Iran ‘to continue nuclear programme and exporting terror after sham elections’

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Iran will continue its nuclear missile programme and carry on "exporting terror" after "sham" elections are held in the country next month, opposition to the country's leadership has claimed.

In February, the Iranian Interior Ministry set May 11 as the start date for nominees to register their names for the country's upcoming presidential election.

Nominees had a five-day window to enter their names, which are then vetted by the Guardian Council, which approves or rejects would-be candidates before the election takes place on June 18.

State TV said on Tuesday, May 25, that Iran's election watchdog has approved the candidacy of hardline judiciary chief Ebrahim Raisi in next month's presidential election while disqualifying some of his main rivals including former parliament speaker Ali Larijani.

The Council approved just seven candidates out of 40 who met its basic criteria – in turn, a small fraction of the 600 who had registered.

Previously, the Daily Star has reported on how Iranian dissidents have claimed at least 30,000 victims were killed by the regime, and that the death camps are still open.

This has led to widespread criticism, which even came from outgoing Iranian President Hassan Rohani as he called for the vote to be opened up to more candidates.

Rohani said: "The heart of elections is competition. If you take that away, it becomes a corpse."

The National Council of Resistance of Iran (NCRI) has also criticised the move.

On its website, NCRI claims to represent "an enduring democratic political coalition, founded in Tehran in July 1981, which has steadfastly sought an end to religious dictatorship, and promotes a free and democratic Iran based on its platform".

NCRI Foreign Affairs Committee Chairman Mohammad Mohaddessin held a virtual press conference on Wednesday, May 26, during which he condemned the elections.

He said: "Let me put this election in context.

"In the past 40 years, elections in Iran have never been about an expression of popular choice in a democratic, fair and transparent process.

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"They are a travesty, a selection process, by a supreme leader who is himself unelected. Khamenei controls an unelected vetting body charged with filtering candidates.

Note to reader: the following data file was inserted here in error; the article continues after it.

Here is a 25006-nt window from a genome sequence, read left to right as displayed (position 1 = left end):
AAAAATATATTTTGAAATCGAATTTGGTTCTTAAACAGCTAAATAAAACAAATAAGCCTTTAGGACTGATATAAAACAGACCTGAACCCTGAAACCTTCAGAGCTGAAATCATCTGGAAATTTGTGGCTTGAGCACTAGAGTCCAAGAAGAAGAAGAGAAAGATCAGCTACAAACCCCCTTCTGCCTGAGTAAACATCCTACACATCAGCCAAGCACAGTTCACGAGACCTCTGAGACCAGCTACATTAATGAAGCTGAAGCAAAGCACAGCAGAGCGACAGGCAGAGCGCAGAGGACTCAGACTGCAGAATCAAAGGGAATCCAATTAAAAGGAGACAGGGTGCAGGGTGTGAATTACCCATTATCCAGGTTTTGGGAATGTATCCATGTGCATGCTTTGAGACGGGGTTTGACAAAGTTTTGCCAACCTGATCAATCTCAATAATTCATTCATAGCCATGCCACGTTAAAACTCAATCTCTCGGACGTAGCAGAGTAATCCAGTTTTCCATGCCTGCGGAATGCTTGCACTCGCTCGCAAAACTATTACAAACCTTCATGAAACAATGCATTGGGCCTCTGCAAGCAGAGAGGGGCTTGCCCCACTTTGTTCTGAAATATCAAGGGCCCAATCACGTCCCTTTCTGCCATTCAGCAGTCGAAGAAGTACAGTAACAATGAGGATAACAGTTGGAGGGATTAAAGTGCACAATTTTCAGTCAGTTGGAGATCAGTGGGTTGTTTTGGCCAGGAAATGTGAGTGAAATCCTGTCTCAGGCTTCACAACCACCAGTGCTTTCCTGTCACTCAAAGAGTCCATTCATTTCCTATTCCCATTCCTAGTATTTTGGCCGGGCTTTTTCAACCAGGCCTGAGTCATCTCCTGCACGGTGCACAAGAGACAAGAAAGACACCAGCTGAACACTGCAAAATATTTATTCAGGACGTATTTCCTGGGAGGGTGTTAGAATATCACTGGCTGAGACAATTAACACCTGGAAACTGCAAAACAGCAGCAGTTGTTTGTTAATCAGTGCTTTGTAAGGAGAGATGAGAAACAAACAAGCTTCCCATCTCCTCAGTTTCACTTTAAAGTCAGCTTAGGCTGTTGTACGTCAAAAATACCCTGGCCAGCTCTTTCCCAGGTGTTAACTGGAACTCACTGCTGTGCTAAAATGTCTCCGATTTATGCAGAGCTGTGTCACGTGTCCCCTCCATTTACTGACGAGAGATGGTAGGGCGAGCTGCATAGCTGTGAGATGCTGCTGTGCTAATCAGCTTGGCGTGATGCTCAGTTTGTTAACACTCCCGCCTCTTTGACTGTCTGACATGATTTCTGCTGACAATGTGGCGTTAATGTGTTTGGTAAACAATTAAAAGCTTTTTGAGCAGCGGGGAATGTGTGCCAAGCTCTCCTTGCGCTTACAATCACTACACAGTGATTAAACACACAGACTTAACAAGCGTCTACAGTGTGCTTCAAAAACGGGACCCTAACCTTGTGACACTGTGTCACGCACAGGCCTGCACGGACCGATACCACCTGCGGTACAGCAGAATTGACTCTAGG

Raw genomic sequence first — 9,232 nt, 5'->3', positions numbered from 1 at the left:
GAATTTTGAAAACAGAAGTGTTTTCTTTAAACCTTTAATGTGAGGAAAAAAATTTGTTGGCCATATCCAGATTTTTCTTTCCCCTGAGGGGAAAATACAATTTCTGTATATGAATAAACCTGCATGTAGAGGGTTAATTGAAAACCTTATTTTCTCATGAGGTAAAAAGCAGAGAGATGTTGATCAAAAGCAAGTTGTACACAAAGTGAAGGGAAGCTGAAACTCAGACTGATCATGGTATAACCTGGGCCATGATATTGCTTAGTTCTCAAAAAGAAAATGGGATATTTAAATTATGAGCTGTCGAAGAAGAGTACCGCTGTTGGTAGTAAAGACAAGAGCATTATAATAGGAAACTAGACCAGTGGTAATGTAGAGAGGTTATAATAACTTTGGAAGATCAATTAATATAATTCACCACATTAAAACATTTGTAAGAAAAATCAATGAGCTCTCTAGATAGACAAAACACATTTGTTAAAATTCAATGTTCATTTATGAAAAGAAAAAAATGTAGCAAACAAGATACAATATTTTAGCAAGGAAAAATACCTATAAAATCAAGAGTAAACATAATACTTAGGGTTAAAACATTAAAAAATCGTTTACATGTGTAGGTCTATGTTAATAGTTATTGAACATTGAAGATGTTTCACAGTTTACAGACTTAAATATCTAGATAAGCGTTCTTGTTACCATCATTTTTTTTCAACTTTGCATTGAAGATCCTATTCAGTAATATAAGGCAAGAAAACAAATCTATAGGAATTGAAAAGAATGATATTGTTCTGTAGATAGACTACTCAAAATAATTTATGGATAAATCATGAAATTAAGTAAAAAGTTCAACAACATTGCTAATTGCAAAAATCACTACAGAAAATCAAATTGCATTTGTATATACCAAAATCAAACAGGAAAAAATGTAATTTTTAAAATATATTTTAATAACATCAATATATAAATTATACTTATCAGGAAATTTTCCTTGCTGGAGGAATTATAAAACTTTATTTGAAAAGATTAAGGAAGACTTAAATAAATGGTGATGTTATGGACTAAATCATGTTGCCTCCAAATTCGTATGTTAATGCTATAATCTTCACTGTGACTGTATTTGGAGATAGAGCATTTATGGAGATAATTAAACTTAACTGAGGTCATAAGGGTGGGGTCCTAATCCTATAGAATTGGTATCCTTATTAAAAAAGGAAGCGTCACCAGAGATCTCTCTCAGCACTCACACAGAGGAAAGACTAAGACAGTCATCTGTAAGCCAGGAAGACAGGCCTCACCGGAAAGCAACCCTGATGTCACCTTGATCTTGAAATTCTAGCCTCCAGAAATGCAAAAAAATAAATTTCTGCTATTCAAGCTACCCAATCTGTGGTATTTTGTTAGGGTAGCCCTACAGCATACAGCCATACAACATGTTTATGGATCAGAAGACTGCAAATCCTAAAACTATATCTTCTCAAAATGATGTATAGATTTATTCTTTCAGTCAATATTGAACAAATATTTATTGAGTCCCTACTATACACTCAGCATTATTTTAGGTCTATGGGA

"So the election outcome is not decided by the people. It's decided by the regime's internal balance of power."

He added that western countries such as the UK and US will need to come down hard on the country if any meaningful change is to be effected within his country.

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"Any interaction and cooperation with the Mullahs will help repression and killing of the Iranian people it will help the regime get nuclear weapons and start or prolong conflicts in the region, Mr Mohaddessin said. "The time has come for the West to end its appeasement and adopt a firm approach."

He also told the Star: "The policy of western countries including UK and US doesn't fit with this regime.

"It's a very common misconception that if you give some concessions to the regime it will change its behaviour.

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"But just now after 42 years of experience, of dealing and negotiating with this regime, there's no matter of discussion that this general rule does not work with this regime.

"If you give concessions with the regime, if you start negotiations, if there's no pressure on this regime, if there's no firm policy this regime will continue its unlawful behaviour, this regime will continue to export terrorist, this regime will continue its nuclear and missile programmes and anything else.

"So the main useful avenue with this regime is having a firm policy giving no concessions to this regime and making this regime responsible for its crimes inside and outside Iran."

  • Iran
  • Missiles

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